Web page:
Wanting to take care of our children is a natural instinct, but does it get to a point where parents/caretakers take too much care? Research has shown that kids nowadays are less prepared to take care of themselves, due to parents being too child-centered. Kids nowadays are usually raised to be quite dependent on their parents, yet parents expect them to be responsible when there is a need to. While kids do have the skills to be independent, e.g. do their own laundry, wash their own dishes, clean their own rooms and help out around the house or assist their parents in simple tasks like washing the car or grocery shopping, they tend to feel like that others are there for them, and they can skip out on these tasks to do something that interests them more.
Here are some ways you can avoid raising kids who are entitled:
- Let your kids know that they are capable of doing more
Explain to them that things are going to change around the household and that you’ve actually denied them the opportunity of learning to do many things that they can do on their own. Let them know that they can be capable and responsible.
- Give your kids meaningful jobs
There are many tasks and roles parents play unknowingly when children are capable of doing it themselves. Click here to check out the age-appropriate chores we’ve listed that you can introduce at each age. Other basic chores that they can start learning at any age include cleaning up their own room and cleaning up after themselves after using a common play area/playing outdoors.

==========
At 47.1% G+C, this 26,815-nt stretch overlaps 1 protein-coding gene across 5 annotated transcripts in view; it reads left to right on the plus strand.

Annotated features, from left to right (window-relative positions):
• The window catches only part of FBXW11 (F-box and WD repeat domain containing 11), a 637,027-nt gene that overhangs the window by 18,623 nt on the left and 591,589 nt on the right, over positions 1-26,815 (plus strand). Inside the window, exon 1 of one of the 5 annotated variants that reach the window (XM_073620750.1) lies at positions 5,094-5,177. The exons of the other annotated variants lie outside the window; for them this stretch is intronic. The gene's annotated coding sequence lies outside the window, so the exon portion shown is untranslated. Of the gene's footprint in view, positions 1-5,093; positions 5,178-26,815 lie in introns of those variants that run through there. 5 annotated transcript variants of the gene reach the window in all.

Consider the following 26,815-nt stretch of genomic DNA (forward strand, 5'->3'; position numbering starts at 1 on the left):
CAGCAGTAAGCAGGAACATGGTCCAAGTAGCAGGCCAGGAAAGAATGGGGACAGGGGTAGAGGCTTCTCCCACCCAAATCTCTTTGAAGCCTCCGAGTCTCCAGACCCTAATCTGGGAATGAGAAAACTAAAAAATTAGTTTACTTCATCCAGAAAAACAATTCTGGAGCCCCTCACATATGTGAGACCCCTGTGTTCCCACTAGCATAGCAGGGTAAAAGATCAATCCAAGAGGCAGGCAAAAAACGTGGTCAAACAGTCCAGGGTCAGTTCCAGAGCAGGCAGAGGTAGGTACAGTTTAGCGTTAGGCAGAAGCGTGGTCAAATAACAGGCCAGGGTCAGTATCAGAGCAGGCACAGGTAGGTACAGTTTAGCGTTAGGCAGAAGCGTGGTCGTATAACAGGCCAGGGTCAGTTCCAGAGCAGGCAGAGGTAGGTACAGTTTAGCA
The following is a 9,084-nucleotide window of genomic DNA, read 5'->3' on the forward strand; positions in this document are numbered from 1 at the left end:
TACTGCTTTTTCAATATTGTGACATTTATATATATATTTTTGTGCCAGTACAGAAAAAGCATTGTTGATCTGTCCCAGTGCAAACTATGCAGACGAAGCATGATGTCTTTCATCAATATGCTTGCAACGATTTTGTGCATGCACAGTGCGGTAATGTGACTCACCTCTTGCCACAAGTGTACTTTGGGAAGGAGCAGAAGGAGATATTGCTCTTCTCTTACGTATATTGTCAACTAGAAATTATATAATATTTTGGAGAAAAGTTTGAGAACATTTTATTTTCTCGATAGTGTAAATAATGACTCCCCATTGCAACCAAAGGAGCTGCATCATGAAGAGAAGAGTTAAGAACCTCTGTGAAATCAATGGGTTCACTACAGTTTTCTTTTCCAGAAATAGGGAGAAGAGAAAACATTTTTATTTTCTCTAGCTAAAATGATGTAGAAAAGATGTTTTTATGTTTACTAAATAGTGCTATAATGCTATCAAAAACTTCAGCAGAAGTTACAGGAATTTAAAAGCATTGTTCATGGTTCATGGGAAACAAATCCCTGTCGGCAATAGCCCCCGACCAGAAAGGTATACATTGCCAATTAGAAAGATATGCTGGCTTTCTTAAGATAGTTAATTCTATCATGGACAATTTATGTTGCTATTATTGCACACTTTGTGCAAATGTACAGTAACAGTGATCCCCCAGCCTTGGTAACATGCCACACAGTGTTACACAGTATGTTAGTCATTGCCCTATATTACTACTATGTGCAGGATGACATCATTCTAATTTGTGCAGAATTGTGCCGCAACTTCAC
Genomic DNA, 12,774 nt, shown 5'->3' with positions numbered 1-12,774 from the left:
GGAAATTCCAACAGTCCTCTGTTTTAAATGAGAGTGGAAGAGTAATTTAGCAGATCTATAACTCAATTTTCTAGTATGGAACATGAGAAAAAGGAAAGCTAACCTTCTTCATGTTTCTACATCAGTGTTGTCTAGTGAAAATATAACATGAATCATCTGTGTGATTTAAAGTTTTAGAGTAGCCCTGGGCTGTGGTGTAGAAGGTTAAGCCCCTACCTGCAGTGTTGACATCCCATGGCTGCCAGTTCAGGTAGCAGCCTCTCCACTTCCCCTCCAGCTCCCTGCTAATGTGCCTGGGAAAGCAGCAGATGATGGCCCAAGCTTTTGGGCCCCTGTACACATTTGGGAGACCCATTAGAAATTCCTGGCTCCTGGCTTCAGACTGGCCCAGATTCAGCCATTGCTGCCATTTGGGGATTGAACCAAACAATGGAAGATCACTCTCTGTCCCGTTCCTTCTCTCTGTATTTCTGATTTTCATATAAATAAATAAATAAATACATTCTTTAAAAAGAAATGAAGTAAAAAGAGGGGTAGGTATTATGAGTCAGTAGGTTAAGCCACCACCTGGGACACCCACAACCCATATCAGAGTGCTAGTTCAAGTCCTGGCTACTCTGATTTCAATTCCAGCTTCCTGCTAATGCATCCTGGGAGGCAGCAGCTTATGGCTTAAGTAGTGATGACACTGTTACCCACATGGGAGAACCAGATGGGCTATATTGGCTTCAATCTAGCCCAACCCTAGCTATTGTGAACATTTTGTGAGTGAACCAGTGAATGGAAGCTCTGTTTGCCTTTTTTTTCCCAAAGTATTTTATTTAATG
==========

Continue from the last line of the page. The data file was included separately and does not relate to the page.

- Set up systems and structures around the household
Build a roster where tasks are shared evenly within members of the family. If your kids vary in age, give them tasks that are age-appropriate and explain to them that they are capable of more since they are older in age. Make sure that you put a small reward system in place using their privileges. For example, they can get to watch 15 minutes of television once they have cleaned their rooms.
- Explain to them how not doing these jobs will negatively impact others in the family
Whether it’s helping to water the plants, collect dry laundry, helping to set the table or prepare dinner, each task will have an effect on other members of the family, since they have other tasks to take care of too. Let them know how failing to do each task will affect others, like failing to set the table will make mom and dad late for work, or forgetting to keep your toys after they play with them might injure others.
- Keep these systems in place and follow through
A common mistake many parents make is failing to follow through with rules that they implement. It’s important to stick to the structure and routines that you put in place, as this in itself is a lesson for the kids. If parents fail to follow through, kids will think that skipping out on chores, tasks, assignments or plans in any other context is fine as well, since they are not required to be responsible for what’s assigned to them at home either.
Encourage your kids to grow in independence and learn together as a family. Implement the new structures gracefully and convey to them that they are capable and responsible.